Alexander claims he knew nothing about the escape. “A few hours later, Alexander was brutally interrogated, beaten and suffocated by correction officers concerned and angered that their own incompetence and corruption might be exposed,” his lawsiuit claims. In addition to Cuomo, the lawsuit names correction officers and state troopers as defendants. “We feel that Cuomo indirectly green-lighted correction officers to abuse and assault inmates in order to quickly identify the location of the escapees,” said Alexander’s lawyer, Leo Glickman. “This is simply baseless and bizarre,” said Cuomo spokesman Richard Azzopardi.
The state’s Justice Reinvestment Task Force made its formal proposal, which is expected to be introduced as a package of criminal justice reform legislation this spring. Louisiana has the world’s highest incarceration rate, 816 for every 100,000 residents as of 2015.
Louisiana, a state with the world’s highest incarceration rate, could shed 13 percent of its prison population and save $150 million in the process over the next 10 years, leaders of a criminal justice task force are announcing today, reports The Advocate. Reducing the prison population would require massive structural reforms — some of which have already proven to be controversial — which will include overhauling sentencing, expanding probation and parole eligibility, revising drug penalties, and easing some of the financial burdens on convicts.
The recommendations were released today after a year of meetings by the Justice Reinvestment Task Force, which was tasked with reducing the prison population and recidivism in Louisiana. The recommendations are expected to be introduced as a package of criminal justice reform legislation this spring. (A preliminary version of the proposal was reported last week by the New Orleans Times-Picayune.) Louisiana has the highest per-capita prison population in the U.S., calculated in 2015 to be 816 people for every 100,000 residents — a number that’s double the national average. The task force found Louisiana locks up more nonviolent criminals than most states. The panel also found that sentence lengths were getting longer for nonviolent offenders between 2010 and 2015, and that the Parole Board was reviewing almost half as many cases as it did in 2015 than it did 10 years prior.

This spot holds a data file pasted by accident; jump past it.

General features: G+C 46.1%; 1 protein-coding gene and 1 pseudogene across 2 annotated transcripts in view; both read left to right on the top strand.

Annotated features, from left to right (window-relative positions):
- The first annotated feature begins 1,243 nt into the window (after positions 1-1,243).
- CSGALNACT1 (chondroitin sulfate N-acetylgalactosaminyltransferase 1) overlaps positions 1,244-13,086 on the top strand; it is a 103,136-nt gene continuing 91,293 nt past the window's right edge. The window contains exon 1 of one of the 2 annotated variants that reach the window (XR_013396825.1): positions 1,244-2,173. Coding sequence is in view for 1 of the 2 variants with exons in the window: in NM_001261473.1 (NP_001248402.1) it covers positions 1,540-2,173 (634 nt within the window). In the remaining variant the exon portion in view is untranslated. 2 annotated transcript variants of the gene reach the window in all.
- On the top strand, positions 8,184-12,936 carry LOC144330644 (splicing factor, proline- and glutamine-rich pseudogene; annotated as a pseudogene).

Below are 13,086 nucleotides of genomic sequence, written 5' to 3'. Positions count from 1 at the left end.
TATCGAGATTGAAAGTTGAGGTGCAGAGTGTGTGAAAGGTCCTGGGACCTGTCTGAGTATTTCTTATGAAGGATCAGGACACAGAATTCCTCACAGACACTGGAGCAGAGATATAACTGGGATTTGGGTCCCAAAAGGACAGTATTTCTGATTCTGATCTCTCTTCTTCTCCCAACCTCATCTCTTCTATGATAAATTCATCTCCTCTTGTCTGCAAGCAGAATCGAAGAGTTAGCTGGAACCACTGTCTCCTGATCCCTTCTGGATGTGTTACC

The shift would mark the largest such move in state history, closing as many prisons in the next year as the state has shuttered in the past five. More than 2,700 prison beds could be taken off line, reducing the size of Texas’ prison system to about 145,000.
Four Texas prisons could be closed or mothballed as Senate and House budget writers move to downsize state spending drastically and save more than $40 million in the Texas Department of Criminal Justice budget, the Houston Chronicle reports. If it becomes part of the final state budget as legislative leaders have recommended, the shift would mark the largest such move in state history, closing as many prisons in the next year as the state has shuttered in the past five. It marks a tangible effect of the state’s budget woes, with budget writers looking for $4 billion to cut.
The 500-bed Ware Unit in Colorado City is likely to be mothballed, and he Bartlett State Jail in Williamson County, the West Texas Intermediate Sanction Facility outside Brownfield and the Bridgeport Pre-Parole lockup northwest of Fort Worth are listed for possible closure. More than 2,700 prison beds could be taken off line in the move, reducing the size of Texas’ prison system to about 145,000 — 10,000 less than its capacity just three years ago. Senate Criminal Justice Committee Chairman John Whitmire said, “The state has excess (prison) capacity at this point, so we can do this without affecting public safety at all.”
Gov. Pete Ricketts insisted the incident at Tecumseh State Prison was not a riot, even though some 40 inmates sets fires, damaged property and killed two fellow inmates. Two convicted sex offenders were killed during a riot at the same prison on Mother’s Day 2015.
For the second time in two years, inmates on Thursday took control of a portion of a Nebraska maximum security prison and killed two fellow inmates, reports the Omaha World-Herald. Gov. Pete Ricketts insisted the state’s troubled and overcrowded prison system is making progress and that the melee at Tecumseh State Prison was not a “riot.” “The loss of life was tragic, but this is a dangerous place,” Ricketts said.